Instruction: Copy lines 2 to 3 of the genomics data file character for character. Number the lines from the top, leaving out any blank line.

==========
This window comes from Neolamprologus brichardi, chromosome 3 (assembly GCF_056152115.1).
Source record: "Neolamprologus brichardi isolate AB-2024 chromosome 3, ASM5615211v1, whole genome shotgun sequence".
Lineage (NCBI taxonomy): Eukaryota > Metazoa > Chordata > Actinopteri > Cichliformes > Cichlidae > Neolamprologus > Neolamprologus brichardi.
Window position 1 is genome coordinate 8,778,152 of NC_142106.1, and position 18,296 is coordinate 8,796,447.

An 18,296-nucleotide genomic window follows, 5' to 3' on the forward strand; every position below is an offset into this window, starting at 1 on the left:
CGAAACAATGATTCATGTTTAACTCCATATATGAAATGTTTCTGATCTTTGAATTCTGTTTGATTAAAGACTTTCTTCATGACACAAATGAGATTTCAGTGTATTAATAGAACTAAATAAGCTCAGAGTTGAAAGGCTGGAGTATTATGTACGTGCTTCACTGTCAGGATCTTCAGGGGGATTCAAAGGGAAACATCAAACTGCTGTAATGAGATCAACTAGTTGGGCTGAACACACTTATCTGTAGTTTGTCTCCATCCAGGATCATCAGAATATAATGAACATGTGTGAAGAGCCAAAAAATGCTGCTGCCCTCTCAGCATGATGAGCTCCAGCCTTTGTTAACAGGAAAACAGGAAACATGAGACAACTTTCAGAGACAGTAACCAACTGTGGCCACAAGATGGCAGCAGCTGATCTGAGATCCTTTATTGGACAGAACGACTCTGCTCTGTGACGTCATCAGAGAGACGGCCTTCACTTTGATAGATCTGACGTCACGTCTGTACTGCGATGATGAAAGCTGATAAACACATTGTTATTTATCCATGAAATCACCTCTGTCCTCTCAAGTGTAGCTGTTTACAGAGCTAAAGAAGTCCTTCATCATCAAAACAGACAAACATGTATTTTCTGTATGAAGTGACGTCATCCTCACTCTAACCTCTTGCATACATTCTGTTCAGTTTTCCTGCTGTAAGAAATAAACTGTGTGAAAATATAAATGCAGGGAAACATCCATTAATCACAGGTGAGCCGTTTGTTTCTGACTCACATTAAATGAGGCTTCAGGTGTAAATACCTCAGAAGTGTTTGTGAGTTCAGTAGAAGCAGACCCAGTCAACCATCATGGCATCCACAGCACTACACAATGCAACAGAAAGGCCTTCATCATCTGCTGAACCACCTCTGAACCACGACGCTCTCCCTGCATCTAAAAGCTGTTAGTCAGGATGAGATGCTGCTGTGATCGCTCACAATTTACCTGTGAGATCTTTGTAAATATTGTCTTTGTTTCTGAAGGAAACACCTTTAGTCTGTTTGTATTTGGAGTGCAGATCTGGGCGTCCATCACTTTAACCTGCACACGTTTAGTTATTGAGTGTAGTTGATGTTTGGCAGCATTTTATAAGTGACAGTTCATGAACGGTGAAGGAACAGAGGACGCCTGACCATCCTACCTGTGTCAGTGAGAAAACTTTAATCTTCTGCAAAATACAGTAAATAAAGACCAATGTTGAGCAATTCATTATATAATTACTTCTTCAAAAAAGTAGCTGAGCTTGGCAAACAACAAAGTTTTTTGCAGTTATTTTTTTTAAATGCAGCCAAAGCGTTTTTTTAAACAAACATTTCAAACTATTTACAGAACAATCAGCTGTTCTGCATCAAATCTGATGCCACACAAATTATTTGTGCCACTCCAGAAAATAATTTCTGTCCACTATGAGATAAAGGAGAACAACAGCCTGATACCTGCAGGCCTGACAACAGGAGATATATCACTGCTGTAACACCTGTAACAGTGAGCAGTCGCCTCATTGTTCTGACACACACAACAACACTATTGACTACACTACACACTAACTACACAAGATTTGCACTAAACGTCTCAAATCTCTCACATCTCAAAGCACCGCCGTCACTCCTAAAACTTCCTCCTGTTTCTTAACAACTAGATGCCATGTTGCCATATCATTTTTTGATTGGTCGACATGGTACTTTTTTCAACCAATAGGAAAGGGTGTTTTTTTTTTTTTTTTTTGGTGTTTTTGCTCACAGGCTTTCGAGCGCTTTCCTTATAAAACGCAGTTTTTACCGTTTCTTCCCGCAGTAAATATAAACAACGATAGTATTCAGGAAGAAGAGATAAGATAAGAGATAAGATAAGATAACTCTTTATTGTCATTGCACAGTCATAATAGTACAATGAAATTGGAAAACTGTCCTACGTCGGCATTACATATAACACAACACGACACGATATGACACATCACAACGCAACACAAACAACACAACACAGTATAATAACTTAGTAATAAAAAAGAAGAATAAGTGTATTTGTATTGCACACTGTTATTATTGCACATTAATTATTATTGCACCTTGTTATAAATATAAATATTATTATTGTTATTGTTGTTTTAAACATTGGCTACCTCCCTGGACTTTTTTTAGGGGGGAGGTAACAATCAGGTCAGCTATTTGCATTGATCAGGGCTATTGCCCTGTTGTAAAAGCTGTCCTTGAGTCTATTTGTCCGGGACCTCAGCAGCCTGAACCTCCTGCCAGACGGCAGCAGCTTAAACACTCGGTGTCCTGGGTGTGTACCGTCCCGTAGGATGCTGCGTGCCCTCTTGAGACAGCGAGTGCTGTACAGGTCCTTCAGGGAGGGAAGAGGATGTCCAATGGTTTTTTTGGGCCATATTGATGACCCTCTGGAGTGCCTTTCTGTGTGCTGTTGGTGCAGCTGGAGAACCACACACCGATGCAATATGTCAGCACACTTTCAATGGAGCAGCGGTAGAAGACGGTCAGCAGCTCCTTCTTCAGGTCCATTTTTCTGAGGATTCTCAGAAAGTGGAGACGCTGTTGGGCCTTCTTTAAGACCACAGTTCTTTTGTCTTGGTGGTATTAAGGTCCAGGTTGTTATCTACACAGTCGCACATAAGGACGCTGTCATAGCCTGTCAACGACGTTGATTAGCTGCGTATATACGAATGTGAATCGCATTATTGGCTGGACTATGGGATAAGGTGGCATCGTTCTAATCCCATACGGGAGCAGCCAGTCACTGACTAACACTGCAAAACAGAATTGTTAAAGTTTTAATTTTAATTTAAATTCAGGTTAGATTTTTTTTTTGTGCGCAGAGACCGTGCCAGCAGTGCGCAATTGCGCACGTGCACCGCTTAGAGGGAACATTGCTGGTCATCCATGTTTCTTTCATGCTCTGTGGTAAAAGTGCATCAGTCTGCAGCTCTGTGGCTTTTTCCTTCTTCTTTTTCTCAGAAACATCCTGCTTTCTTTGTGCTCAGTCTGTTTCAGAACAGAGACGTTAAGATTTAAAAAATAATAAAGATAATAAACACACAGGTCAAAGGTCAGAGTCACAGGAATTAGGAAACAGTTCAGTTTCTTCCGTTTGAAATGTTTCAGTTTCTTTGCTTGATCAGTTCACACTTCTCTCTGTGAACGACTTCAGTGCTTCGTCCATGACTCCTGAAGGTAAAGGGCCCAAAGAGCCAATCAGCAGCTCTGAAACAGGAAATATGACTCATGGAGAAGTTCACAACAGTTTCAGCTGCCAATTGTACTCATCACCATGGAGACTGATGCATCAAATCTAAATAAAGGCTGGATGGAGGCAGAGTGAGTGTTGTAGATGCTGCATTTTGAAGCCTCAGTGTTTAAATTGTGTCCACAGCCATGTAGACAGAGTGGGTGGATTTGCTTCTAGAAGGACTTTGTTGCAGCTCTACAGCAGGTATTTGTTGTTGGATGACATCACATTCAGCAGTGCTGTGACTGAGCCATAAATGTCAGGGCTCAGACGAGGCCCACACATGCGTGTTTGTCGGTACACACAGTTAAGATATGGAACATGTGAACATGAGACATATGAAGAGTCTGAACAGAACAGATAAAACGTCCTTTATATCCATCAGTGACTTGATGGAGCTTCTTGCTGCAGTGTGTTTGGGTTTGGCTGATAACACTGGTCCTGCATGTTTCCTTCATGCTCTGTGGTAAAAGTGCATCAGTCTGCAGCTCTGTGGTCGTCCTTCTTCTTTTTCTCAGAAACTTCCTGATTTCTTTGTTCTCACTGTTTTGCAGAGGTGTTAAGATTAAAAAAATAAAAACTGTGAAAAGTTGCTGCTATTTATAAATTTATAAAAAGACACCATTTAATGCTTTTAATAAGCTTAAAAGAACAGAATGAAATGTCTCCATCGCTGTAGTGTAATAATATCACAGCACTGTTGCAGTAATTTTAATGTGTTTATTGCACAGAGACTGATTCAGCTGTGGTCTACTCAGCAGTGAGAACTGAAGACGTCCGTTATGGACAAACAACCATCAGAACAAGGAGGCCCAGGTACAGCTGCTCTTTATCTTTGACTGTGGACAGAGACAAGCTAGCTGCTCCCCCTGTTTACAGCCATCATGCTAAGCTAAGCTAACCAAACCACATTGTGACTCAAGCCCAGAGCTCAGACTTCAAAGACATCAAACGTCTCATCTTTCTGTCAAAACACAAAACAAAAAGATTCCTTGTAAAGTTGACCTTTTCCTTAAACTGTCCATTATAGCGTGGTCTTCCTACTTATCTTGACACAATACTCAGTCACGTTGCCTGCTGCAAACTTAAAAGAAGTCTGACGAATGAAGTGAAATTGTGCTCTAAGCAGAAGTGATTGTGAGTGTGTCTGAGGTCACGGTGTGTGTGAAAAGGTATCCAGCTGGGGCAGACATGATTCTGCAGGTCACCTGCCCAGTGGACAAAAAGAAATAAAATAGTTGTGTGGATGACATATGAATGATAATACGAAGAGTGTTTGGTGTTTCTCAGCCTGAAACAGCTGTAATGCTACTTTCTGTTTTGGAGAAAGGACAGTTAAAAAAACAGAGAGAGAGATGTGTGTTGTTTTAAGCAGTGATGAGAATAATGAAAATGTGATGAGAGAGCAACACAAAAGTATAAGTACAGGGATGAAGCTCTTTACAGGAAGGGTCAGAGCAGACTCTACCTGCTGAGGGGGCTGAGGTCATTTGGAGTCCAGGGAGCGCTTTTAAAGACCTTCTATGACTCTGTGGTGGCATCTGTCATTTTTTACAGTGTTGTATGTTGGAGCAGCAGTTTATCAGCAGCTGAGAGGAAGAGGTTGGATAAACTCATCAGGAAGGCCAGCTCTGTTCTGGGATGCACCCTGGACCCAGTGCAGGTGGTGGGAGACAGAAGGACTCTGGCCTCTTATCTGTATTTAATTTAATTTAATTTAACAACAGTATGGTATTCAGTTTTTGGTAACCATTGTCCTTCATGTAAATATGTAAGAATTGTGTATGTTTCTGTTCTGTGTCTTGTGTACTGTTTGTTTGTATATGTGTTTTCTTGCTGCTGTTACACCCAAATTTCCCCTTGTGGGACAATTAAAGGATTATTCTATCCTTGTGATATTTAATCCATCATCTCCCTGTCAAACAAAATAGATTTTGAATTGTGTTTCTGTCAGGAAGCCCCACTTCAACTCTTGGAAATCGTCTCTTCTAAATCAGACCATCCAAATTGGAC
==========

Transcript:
Source record: "Neolamprologus brichardi isolate AB-2024 chromosome 3, ASM5615211v1, whole genome shotgun sequence".
Lineage (NCBI taxonomy): Eukaryota > Metazoa > Chordata > Actinopteri > Cichliformes > Cichlidae > Neolamprologus > Neolamprologus brichardi.